Drinking too much is almost a Christmas Day ritual, but it will only make you lose you inhibitions and therefore your control. Don’t be tempted (as I have been) to drink yourself numb on the run up to dinner to avoid dealing with those unhelpful thoughts and frustrations, it will only make things a great deal worse – trust me.

Recognise the Unhelpful

It’s difficult, but recognising the unhelpful thoughts is almost half the battle. Once you are aware, it is much easier to try and combat them and overcome the guilt pangs.

Distract Yourself

One positive about Christmas Day is that there are usually people around and it can be easier to find a distraction. If you feel urges coming on, try to distract yourself in some way, go for a walk, anything which will help to remove yourself from the situation and gain some perspective.

Stay Strong

Cheesy as it sounds, it’s important to remember how far you have come and the strength you have shown. Don’t let this one day take that your achievements away from you. It’s possible that you will feel out of control but remember that it is just that, one day.

Don’t Give In to the Guilt

This is much easier said than done, and it is unrealistic to not expect any guilt bogging you down, but don’t let it engulf you. After all, it is Christmas and it’s tradition to eat more than you would on a regular day. Providing you stay in control and fight the urge to binge, the guilt you’re feeling is unnecessary, it can be overcome and you can enjoy Christmas.

Seek Support

If you are someone who hasn’t started recovery, and is still suffering with an eating disorder on your own, maybe it’s the time to talk to someone. Coping with these thoughts and feelings can be a lot to deal with, particularly on holidays such as this, it can tend to make you feel even more alone and isolated, increasing the obsession. If, like many, you find yourself plagued with guilt, regret and hatred after Christmas, speak to someone and get help. Don’t spend too much time suffering in silence.

Taste the Difference

Food

As a bowl of transparent liquid was placed in front of me, a curious island floating in the middle of it, which I would later discover to be a crouton, I felt my stomach drop. It was my third night in the town of Bad Hofgastein in Austria, where I was staying with my parents. A family holiday was not exactly what I had in mind when I had envisaged myself at the age of 22, but this is where I was.

Not much of this holiday was to my taste (excuse the pun), in particular, the set dinner menu at the hotel. One reason being that I personally prefer to dine in a variety of places, when experiencing another culture but mostly, because the idea of the food I must eat being chosen for me fills me with dread. Combine this with a country in which the staple foods are meat and dumplings and you have yourself a recipe for disaster, in my eyes.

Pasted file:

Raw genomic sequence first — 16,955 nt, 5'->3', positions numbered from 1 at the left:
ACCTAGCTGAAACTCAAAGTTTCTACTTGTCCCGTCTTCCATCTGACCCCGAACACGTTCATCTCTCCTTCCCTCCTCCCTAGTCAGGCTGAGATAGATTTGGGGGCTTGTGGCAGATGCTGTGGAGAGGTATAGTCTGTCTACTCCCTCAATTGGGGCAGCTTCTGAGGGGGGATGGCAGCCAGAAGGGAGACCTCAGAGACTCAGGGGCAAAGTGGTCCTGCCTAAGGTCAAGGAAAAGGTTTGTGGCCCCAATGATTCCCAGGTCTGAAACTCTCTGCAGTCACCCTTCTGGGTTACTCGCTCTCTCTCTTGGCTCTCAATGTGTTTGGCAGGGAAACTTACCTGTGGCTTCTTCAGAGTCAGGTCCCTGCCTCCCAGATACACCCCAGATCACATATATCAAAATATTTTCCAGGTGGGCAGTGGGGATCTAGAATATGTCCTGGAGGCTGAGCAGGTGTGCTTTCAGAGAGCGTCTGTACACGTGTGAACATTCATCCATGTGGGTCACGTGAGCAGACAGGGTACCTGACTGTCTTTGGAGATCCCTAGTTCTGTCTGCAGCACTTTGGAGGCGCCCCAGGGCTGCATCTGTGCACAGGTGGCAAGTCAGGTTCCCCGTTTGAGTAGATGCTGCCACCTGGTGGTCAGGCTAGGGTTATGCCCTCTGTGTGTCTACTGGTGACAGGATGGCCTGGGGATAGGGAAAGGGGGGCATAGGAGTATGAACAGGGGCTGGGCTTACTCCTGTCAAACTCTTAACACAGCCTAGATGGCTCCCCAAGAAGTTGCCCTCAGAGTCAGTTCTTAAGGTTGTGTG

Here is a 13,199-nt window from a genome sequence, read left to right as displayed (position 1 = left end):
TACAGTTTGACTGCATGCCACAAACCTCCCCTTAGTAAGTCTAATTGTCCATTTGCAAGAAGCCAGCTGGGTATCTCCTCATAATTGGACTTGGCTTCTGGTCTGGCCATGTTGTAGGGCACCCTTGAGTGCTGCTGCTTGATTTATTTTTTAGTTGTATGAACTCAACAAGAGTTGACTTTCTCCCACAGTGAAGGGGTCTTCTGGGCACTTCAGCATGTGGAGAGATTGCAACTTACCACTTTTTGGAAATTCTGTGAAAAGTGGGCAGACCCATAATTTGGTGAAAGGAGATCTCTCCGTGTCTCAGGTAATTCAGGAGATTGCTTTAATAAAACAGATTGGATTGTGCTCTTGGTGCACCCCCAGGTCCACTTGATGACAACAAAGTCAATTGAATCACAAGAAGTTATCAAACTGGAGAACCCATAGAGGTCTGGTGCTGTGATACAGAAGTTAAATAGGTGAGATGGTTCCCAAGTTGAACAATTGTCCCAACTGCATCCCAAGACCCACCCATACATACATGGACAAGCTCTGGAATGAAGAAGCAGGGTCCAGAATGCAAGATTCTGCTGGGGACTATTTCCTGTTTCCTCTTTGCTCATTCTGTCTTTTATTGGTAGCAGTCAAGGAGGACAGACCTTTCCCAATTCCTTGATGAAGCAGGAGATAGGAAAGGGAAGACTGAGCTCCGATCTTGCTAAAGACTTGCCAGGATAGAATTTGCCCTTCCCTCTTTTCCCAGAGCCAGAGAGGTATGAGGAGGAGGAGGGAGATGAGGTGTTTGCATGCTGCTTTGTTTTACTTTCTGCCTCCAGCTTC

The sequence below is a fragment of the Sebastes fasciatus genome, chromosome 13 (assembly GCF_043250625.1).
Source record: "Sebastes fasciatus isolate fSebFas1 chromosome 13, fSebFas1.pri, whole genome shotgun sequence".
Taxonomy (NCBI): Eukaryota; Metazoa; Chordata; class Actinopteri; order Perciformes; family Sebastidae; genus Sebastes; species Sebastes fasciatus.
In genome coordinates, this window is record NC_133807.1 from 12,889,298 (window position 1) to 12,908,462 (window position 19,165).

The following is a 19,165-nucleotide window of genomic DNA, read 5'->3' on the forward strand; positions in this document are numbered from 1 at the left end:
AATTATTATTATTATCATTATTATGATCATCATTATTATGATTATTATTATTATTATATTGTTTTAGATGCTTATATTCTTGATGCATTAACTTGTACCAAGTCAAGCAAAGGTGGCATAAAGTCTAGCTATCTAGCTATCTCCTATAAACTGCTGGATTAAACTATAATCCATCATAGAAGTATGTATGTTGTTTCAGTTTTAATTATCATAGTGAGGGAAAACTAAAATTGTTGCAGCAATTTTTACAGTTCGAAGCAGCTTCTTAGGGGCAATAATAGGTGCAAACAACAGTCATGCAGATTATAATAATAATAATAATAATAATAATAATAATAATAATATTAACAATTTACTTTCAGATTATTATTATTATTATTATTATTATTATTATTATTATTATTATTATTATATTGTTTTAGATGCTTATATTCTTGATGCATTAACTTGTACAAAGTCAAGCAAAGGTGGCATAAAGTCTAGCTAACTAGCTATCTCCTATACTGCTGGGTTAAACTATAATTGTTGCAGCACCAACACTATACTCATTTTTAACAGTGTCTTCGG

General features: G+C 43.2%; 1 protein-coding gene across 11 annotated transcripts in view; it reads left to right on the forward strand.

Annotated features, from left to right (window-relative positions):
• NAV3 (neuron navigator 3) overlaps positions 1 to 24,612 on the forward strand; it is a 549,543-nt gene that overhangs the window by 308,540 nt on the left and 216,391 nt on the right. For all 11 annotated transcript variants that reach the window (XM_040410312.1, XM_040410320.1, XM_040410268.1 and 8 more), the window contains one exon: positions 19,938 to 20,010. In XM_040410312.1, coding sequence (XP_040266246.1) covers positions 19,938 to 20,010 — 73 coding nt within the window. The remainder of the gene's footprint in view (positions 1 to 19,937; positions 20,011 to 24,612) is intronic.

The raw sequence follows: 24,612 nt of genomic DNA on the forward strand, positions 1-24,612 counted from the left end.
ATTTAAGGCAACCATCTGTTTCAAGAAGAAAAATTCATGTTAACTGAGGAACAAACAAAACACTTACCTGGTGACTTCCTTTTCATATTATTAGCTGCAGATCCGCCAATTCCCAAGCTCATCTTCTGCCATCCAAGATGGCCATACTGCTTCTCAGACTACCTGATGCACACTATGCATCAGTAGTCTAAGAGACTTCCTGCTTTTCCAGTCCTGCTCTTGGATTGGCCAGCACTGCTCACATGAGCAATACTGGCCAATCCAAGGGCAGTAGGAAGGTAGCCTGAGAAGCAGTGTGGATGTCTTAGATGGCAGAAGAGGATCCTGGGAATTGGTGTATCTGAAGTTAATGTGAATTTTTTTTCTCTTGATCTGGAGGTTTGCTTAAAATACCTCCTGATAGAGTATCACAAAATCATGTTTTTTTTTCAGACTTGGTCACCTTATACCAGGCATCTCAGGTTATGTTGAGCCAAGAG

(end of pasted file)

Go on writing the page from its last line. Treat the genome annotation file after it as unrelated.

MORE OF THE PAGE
Eating in a foreign country, where not much English is spoken can be a struggle for even the healthiest, most open-minded, tourist but battling this and the voices of an eating disorder is almost too overwhelming. However, instead of retreating into my Ana-riddled comfort zone, I vowed to see this experience as a challenge and an opportunity rather than the nightmare it promised to be. When recovering from an eating disorder, trying new foods that you would never dreamed of eating before, can be a daunting step, but it is a step which has extremely positive outcomes. Once you combat the unhelpful thoughts and initial fear, you are left with an incredible range of tastes and experiences that were cut off from you previously, but everyone else has been enjoying. You are left with choice.

That is not to say that you will enjoy every new thing that you try, I tried many meals that week which I am glad I won’t have to eat again, dumplings and pumpkin seed dessert being examples, but the importance is just that, I tried. Choosing the vegetarian option most nights – to play it a little bit safer – I ate foods, such as cottage cheese parcels, French onion soup, gnocci with spinach and I even dabbled with dessert, a complete stranger to me. I ate and surprisingly enjoyed the cherry strudel with custard and some form of sponge with apricot filling – to this day I could not tell you what it is.

Eating food which you are not familiar with, and in some cases not even sure what it is, can be one of the hardest parts of recovery, but the fear of the unknown is definitely worth overcoming.

Apologies for my photography skills on this one!

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Potato with cheese and spinach filling

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Gnocci with spinach

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French onion soup with cheese crouton

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Pumpkin seed mousse and raspberry coulis